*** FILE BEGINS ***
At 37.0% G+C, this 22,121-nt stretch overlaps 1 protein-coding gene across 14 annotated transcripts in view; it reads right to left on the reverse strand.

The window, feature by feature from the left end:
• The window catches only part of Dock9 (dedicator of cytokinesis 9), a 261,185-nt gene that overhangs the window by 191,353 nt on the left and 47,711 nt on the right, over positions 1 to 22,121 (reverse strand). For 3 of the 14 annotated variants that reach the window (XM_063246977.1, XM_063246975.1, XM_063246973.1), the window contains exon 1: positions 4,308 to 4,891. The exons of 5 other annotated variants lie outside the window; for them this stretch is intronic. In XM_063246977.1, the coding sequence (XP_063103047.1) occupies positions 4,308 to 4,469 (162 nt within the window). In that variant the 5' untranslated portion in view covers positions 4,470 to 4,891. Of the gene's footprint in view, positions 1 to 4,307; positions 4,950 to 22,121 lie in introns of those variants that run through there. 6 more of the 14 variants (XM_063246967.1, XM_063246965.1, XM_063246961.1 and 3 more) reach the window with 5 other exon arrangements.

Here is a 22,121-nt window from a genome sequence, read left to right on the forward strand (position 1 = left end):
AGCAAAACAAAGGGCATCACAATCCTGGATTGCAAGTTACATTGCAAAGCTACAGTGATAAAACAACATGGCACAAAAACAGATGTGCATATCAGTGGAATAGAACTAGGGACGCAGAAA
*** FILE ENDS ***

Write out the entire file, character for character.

At 37.0% G+C, this 22,121-nt stretch overlaps 1 protein-coding gene across 14 annotated transcripts in view; it reads right to left on the reverse strand.

The window, feature by feature from the left end:
• The window catches only part of Dock9 (dedicator of cytokinesis 9), a 261,185-nt gene that overhangs the window by 191,353 nt on the left and 47,711 nt on the right, over positions 1 to 22,121 (reverse strand). For 3 of the 14 annotated variants that reach the window (XM_063246977.1, XM_063246975.1, XM_063246973.1), the window contains exon 1: positions 4,308 to 4,891. The exons of 5 other annotated variants lie outside the window; for them this stretch is intronic. In XM_063246977.1, the coding sequence (XP_063103047.1) occupies positions 4,308 to 4,469 (162 nt within the window). In that variant the 5' untranslated portion in view covers positions 4,470 to 4,891. Of the gene's footprint in view, positions 1 to 4,307; positions 4,950 to 22,121 lie in introns of those variants that run through there. 6 more of the 14 variants (XM_063246967.1, XM_063246965.1, XM_063246961.1 and 3 more) reach the window with 5 other exon arrangements.

Here is a 22,121-nt window from a genome sequence, read left to right on the forward strand (position 1 = left end):
AGCAAAACAAAGGGCATCACAATCCTGGATTGCAAGTTACATTGCAAAGCTACAGTGATAAAACAACATGGCACAAAAACAGATGTGCATATCAGTGGAATAGAACTAGGGACGCAGAAA